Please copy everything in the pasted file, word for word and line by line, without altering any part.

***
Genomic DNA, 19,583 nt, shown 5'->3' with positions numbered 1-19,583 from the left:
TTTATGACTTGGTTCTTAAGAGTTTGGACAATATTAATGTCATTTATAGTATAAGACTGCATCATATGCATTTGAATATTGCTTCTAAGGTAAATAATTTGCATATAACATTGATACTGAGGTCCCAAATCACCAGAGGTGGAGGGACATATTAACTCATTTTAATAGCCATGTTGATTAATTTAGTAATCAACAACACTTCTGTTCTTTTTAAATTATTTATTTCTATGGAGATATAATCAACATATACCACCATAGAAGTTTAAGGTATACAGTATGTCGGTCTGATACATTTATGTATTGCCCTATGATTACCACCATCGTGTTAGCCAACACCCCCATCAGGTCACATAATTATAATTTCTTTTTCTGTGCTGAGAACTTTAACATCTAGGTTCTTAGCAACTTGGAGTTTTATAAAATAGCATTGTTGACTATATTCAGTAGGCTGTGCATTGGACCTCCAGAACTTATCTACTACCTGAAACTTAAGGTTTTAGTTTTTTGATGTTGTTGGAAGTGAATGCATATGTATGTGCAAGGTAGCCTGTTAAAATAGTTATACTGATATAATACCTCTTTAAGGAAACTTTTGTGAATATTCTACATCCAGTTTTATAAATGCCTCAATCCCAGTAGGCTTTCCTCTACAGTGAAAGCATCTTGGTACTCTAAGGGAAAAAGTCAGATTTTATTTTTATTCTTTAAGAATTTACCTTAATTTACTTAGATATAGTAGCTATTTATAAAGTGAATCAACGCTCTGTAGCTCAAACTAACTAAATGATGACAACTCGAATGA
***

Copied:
Genomic DNA, 19,583 nt, shown 5'->3' with positions numbered 1-19,583 from the left:
TTTATGACTTGGTTCTTAAGAGTTTGGACAATATTAATGTCATTTATAGTATAAGACTGCATCATATGCATTTGAATATTGCTTCTAAGGTAAATAATTTGCATATAACATTGATACTGAGGTCCCAAATCACCAGAGGTGGAGGGACATATTAACTCATTTTAATAGCCATGTTGATTAATTTAGTAATCAACAACACTTCTGTTCTTTTTAAATTATTTATTTCTATGGAGATATAATCAACATATACCACCATAGAAGTTTAAGGTATACAGTATGTCGGTCTGATACATTTATGTATTGCCCTATGATTACCACCATCGTGTTAGCCAACACCCCCATCAGGTCACATAATTATAATTTCTTTTTCTGTGCTGAGAACTTTAACATCTAGGTTCTTAGCAACTTGGAGTTTTATAAAATAGCATTGTTGACTATATTCAGTAGGCTGTGCATTGGACCTCCAGAACTTATCTACTACCTGAAACTTAAGGTTTTAGTTTTTTGATGTTGTTGGAAGTGAATGCATATGTATGTGCAAGGTAGCCTGTTAAAATAGTTATACTGATATAATACCTCTTTAAGGAAACTTTTGTGAATATTCTACATCCAGTTTTATAAATGCCTCAATCCCAGTAGGCTTTCCTCTACAGTGAAAGCATCTTGGTACTCTAAGGGAAAAAGTCAGATTTTATTTTTATTCTTTAAGAATTTACCTTAATTTACTTAGATATAGTAGCTATTTATAAAGTGAATCAACGCTCTGTAGCTCAAACTAACTAAATGATGACAACTCGAATGA